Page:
Democratic US House candidate pulls TV ads in SD

Associated Press Modified: November 5, 2012 at 8:30 pm •  Published: November 5, 2012
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SIOUX FALLS, S.D. (AP) — Hoping to sway voters fed up with negative campaigning, Democrat Matt Varilek has pulled television ads blasting Republican Rep. Kristi Noem in the final days of their contentious race for South Dakota's lone U.S. House seat.

"I think people appreciate the fact I've decided on my own to run only positive TV ads to the end of the campaign," Varilek said Monday.

Varilek slammed Noem during their final debate on Friday for running attack ads, including one that depicts him as a monster beheading people. The 37-year-old former congressional staffer pulled his own negative television ads Saturday and urged Noem to do the same, but she continued to run ads accusing Varilek of supporting Democratic President Barack Obama, the president's health care overhaul and plans to increase taxes.

Noem said her ads weren't negative but truthful. The 40-year-old farmer and former state lawmaker said Varilek has run a deceitful campaign that distorted her record. She said she'll continue to run ads that "contrast" her record with Varilek's views.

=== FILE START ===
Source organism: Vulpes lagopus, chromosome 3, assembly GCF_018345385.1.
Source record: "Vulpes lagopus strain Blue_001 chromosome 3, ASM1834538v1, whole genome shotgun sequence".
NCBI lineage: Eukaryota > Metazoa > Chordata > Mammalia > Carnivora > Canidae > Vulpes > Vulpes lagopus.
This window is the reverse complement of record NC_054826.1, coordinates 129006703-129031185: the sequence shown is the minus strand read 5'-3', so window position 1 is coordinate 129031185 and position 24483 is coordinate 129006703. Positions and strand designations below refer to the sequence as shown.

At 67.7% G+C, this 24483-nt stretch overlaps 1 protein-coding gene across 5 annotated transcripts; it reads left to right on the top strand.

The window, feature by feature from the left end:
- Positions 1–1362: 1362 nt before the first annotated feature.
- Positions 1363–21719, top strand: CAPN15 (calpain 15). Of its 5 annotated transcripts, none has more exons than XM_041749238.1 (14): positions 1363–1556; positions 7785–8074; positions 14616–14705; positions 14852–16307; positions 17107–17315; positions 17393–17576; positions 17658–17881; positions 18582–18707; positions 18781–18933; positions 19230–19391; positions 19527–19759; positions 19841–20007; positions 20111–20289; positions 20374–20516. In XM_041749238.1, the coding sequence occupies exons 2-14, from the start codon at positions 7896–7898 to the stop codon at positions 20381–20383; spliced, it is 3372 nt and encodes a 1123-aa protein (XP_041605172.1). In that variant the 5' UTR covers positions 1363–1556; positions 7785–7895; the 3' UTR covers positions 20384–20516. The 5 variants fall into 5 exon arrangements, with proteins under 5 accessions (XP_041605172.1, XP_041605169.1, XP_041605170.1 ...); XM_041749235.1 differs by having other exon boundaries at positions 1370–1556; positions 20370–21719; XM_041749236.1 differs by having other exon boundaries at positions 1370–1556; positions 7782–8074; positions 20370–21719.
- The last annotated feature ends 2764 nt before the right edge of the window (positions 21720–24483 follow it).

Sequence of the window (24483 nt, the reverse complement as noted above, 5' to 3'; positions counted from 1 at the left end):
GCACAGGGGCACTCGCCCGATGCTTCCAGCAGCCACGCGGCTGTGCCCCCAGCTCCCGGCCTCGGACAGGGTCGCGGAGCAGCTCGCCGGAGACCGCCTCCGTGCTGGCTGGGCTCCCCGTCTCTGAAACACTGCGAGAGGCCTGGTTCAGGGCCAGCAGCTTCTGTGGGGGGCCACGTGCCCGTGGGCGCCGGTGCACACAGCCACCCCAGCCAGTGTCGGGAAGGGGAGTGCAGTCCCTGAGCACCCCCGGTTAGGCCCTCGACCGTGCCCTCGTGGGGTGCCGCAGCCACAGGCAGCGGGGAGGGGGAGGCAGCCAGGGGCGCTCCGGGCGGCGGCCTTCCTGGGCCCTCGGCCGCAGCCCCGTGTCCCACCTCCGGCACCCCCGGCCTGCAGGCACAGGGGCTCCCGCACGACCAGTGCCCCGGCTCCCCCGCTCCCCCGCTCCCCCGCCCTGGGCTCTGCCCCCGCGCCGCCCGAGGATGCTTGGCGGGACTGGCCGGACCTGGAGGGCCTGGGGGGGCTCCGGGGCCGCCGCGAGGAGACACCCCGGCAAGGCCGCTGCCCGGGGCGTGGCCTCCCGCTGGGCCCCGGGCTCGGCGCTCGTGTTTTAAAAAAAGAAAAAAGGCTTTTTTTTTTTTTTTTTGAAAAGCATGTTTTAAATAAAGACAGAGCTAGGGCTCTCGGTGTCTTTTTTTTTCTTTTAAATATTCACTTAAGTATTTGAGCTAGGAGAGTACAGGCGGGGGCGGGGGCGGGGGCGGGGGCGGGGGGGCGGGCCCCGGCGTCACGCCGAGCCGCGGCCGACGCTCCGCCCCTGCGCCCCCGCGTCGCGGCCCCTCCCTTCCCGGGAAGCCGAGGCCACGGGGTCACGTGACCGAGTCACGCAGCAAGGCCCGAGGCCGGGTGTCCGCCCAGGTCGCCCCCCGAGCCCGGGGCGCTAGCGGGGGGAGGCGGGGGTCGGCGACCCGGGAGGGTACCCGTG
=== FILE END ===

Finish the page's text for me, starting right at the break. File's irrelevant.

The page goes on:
"We're going to make sure we're consistent with our messaging so people know they have a clear choice in this election," Noem said.

Linda Burchill, a 60-year-old Pierre resident who works in a coffee shop, said she doubts Varilek's decision will affect the race.

"It's too late to change it in the last two days," Burchill said. "People already know how they're voting."

Elizabeth Smith, a political science professor at the University of South Dakota, said voters have tired of the political ads, but she's not sure Varilek's last-minute decision to stop running negative ads will win him many votes.

"I'd be surprise if it had a big impact," Smith said. "I'm not sure that even registers in the final week."

Smith said she suspects Noem will win because most House incumbents win re-election. But she said Varilek has run an aggressive campaign, and a lack of independent polling makes the race hard to predict.

"It's anyone's guess," she said.

Both Varilek and Noem expressed confidence about their chances of winning. Varilek campaigned Monday in Sioux Falls, Madison, Howard, Mitchell and Freeman in southeastern South Dakota. He ended the day in a rally with Democratic Sen. Tim Johnson.

Noem traveled to Rapid City, Spearfish and Sturgis in heavily Republican western South Dakota, joined for part of the day by Republican Sen. John Thune.



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